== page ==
Home Texas Tandoori Rub: Authentic Flavors To Crave

Texas Tandoori Rub: Authentic Flavors To Crave

by Brad Prose

“Suddenly you find yourself dipping your finger into the jar for another taste.”

The biggest challenge for cooking Indian food at home is the large number of ingredients required to have on hand. Even if you do have them, it’s a chore to measure, toast, and grind all of the spices. The Halal BBQ Pitmasters simplified this for us, taking a 5,000 year old tradition and adapting it with their Texas Tandoori Rub.

Texas Tandoori Rub
Texas Tandoori Rub by Halal BBQ Pitmasters

The Texas Tandoori rub should be classified as an “Intermediate rub“, having a complex flavor that may be overwhelming for a newbie. That’s not a bad thing, because if you know how to use this it’s actually one of the most versatile rubs in a spice cabinet. The combination of Kashmiri chiles, cardamom, and coriander explode on the tip of your tongue, bouncing through your brain as you try to determine each spice that you’re picking up. Suddenly you find yourself dipping your finger into the jar for another taste.

A quick search for “Tandoori” and you’ll see that the interwebs show you a number of results for tandoori chicken recipes, definitely a fan favorite. The bright red, charred and juicy chicken is traditionally cooked in a tandoori oven at temperatures exceeding 700°F. This cooks the meat quickly, not only creating a delicious charred charcoal flavor which is hard to replicate. This is definitely an amazing bbq rub for chicken.

Tandoori Chicken

I tested out this Texas Tandoori rub with a few different recipes, starting with the obvious choice: tandoori chicken. Now I don’t know about you, but I do not have a tandoori oven in my backyard, so I stuck with my smoker. Liberally applying the rub to some chicken thighs, along with a little olive oil, these were smoked in a Pit Barrel Cooker at around 275°F until the chicken was done. The Pit Barrel Cooker is a bit different than most smokers, generally running hotter and faster while still producing quite a bit of charcoal flavor.

Tandoori chicken thighs

The chicken was amazing, incredibly savory and still bright red. I think this is a time to point out that the Halal BBQ Pitmasters do not use food coloring in their rub.

The punch of the Kashmiri chili hits your tongue first, there’s no avoiding it. Now they don’t share exactly what other chiles are using in this rub, it’s mentioned on their website that they “add a Texas touch”. That’s the exciting part, you probably won’t figure it out. The flavors of garlic and ginger come through next, elevating the already savory flavor of crispy chicken skin. Those floral notes of cardamom and coriander remind you that this is tandoori chicken, you will also eat with your sense of smell.

Tandoori Other Stuff

This is where I get experimental. If you’re a traditionalist, you might want to skip on past this and just go to my conclusions for the rub.

I couldn’t resist trying this tandoori seasoning on vegetables and seafood. One of my favorite Indian dishes to cook is called Aloo Matar. It’s a stew of spicy potatoes and peas, simmered in a creamy tomato sauce. There are quite a few variations too, and I don’t feel bad straying off the path.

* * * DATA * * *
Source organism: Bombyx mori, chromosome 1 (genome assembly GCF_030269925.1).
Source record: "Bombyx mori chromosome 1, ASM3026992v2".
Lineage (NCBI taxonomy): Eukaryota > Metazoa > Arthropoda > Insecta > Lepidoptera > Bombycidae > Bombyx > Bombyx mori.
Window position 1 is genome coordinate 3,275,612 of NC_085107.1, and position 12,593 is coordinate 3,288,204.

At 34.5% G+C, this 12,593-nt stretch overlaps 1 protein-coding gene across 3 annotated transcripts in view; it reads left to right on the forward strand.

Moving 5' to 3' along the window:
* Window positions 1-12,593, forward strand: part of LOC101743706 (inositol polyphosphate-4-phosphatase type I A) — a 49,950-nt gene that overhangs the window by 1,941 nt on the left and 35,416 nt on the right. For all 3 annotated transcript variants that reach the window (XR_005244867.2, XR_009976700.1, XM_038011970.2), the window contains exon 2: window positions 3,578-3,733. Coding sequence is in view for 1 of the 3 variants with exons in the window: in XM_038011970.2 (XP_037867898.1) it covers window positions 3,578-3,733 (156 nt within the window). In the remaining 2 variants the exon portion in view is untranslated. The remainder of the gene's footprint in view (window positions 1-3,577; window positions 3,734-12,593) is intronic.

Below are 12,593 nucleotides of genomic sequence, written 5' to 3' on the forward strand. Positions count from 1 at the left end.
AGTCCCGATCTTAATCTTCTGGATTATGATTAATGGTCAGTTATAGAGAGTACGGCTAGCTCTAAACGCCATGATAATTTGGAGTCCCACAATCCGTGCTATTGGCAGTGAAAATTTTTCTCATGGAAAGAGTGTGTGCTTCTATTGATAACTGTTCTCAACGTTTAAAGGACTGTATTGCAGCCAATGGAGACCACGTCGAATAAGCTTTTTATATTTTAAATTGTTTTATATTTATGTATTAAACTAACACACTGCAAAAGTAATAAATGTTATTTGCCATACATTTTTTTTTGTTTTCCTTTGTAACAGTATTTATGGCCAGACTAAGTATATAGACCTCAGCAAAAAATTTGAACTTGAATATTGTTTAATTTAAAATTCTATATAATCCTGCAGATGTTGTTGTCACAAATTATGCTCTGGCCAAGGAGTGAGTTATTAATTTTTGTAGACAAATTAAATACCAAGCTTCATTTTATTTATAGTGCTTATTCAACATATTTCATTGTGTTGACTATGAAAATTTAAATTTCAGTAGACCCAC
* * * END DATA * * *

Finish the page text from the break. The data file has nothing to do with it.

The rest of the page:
Tandoori aloo matar

My interpretation starts with a coal-roasted potato, nestled right in the coals for that charcoal flavor. It had to be topped with a creamy sauce of tomato puree, Texas Tandoori Rub, frozen sweet peas, and a little butter for that luscious feel. This was garnished with some micro cilantro and lime juice to heighten the flavors.

What an easy dish! The rub took care of the complex spices I would normally put into the sauce, reducing my overall ingredients to 4 from about 10. The traditional dish might not use a tandoori spice mix, but it sure tastes great.

Next up was halibut, a hearty fish that can take some bold flavors. This was a quick marinade of lemon, olive oil, yogurt, and the Texas Tandoori Rub. Topped with a fresh raita salad of cucumber slices and a yogurt dressing with mint.

texas tandoori rub halibut

Once again the Texas Tandoori Rub shines as the bold hero. This time it wasn’t near as spicy, the yogurt marinade moistened the fish and tamed the heat.


Who’s This For?

Anyone that enjoys spicy flavors, looking for something new. This Texas Tandoori rub isn’t too spicy, I’d give it a 3/5 on my randomly generated spice-scale. It’s adaptable for vegetables as well, allowing quite a bit more flexibility for your dinner menu.

What We Loved

The complex flavors of Texas Tandoori Rub saves you time if you enjoy Indian food. You’ll see that this rub can be used on chicken, beef, lamb, vegetables, mac n cheese (yes) and pretty much anything else that’s warm. It’s also low on salt purposefully, so you can dry-brine that meat ahead of time before you add your rub.

What Could Be Improved

I wouldn’t change anything. The flavors of this tandoori rub honor the traditional Indian cuisine while modernizing it into something new. It’s a complex blend of spices that might be unfamiliar for those newer to Indian cuisine, but I would encourage everyone to give it a try.

Final Thoughts

The Halal BBQ Pitmaster team advertises that the rub can also be used with a combination of yogurt or oil for marinades, something that I will be experimenting with more in the future. I personally enjoy the heat and will continue to use this on veggies, meats, and starches. Our family is very excited about these flavors and I highly recommend you try it. Cheers!

Pick it up HERE: Texas Tandoori Rub

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